Shares of RIM stock have taken a beating since the company announced devastating first-quarter earnings last Thursday. The Waterloo, Ontario-based BlackBerry maker missed Wall Street’s first-quarter consensus, it lowered its full-year guidance, it announced workforce reductions, it confirmed product delays and investors went running for the door as did a top executive. Since the earnings release last week, RIM’s stock has fallen more than 25%. This is bad news for every RIM investor, but two in particular must be especially upset. RIM Co-CEOs Mike Lazaridis and Jim Balsillie collectively own more than 10% of the company, a stake that helped each man achieve billionaire status. Last year, Lazaridis was ranked the world’s 651st richest man by Forbes with a net worth of $1.9 billion, and Balsillie was No. 692 on the list with a net worth of $1.8 billion. Fast forward to today, and neither man can call himself a billionaire any longer. The cheifs’ stake in the company is still worth more than $1 billion combined, but separately, their net worths are now just roughly $800 million a piece. We doubt the employees set to be laid off in the coming weeks and months will shed any tears for the Co-CEOs’ loss, but it’s just another piece of a puzzle that continues to fall apart. Some analysts believe RIM is hardly out for the count, however, and we agree that the company has a bit of fight left in it. If Balsillie and Lazaridis hope to rejoin the billionaire club, it’s time to put those gloves on and start swinging. More →
Reuters reported on Friday that Northern and Ethical Investments, an investor in Research In Motion, has called for a shareholder vote to decide if co-CEOs Mike Lazaridis and Jim Balsillie should remain both co-chief executives and co-chairmen of the company’s board. Northern and Ethical Investments reportedly wants the Waterloo based company to have an independent board member. However, Reuters said RIM has already asked its shareholders to shoot down the vote, arguing that John Richardson is an independent member that “already acts as the de facto leader” of RIM’s board. If you’ll excuse us, we’re about to grab lunch with a co-sandwich, and co-french fries. More →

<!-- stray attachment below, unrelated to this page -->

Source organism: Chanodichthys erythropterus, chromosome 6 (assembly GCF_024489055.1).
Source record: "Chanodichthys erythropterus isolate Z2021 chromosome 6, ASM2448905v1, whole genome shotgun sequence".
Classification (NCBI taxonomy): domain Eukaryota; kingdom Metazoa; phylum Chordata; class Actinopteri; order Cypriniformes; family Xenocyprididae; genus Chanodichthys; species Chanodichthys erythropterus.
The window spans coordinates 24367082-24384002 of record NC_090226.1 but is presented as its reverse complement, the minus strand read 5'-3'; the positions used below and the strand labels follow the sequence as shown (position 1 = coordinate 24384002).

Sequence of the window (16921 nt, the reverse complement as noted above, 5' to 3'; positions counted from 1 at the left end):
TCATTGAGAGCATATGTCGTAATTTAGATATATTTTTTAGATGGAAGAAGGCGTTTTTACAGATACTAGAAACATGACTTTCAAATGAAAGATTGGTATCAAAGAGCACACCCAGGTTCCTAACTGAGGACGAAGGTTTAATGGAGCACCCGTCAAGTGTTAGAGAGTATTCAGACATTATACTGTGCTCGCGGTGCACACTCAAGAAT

Bloomberg is reporting that RIM’s Co-CEO, Jim Balsillie, indicated his company’s Playbook tablet would be available in North American markets in Q1 of 2011 for under $500. The $500 price point is notable for the industry as it is where Apple’s 16GB Wi-Fi iPad currently sits. The report also noted that “RIM may sell the Playbook through retail stores of Target Corp. and Best Buy Co.” and that the device would be available globally in Q2 of 2011. There you have it, a sub-$500, BlackBerry tablet waiting in the wings. Who’s excited? More →
RIM's Balsillie responds to Jobs, 'customers are getting tired of being told what to think by Apple'
For those of you not following the Apple earnings-call soap opera, let us give you a brief recap. Yesterday, during the Cupertino company’s Q4 conference call, CEO Steve Jobs joined the broadcast to speak with investors — an uncommon but not unprecedented move. Jobs then began to take questions and throw verbal jabs at several industry players including Google, application maker TweetDeck, HTC, Motorola, and Research In Motion.
Google’s Andy Rubin responded to Jobs’ claim that Android’s “openness” was slang for “fragmented” with a comical tweet, as did TweetDeck founder Iain Dodsworth; Jobs insinuated that developing TweetDeck for Android was a “nightmare” due to the platform’s fragmentation. Motorola and HTC, who Jobs called out for “skinning” Android, have — up to this point — kept quiet. Who’s left? Research In Motion.
Mr. Jobs noted that Apple sold 14.1 million iPhones in its Q4 which was far more than RIM’s latest quarterly blowout of 12 million handsets. Having a flare for the dramatic, and — especially lately — not wanting to take any slack from Apple, RIM co-CEO Jim Balsillie released a statement in response to Jobs’ innuendoes. Some key takeaways from Mr. Balsillie’s publishing: there are people who live both inside and outside of “Apple’s distortion field,” people care about Adobe’s Flash, and 7-inch tablets are cool. Hit the jump to see the full rant-rebuttal from RIM’s Jim Balsillie. More →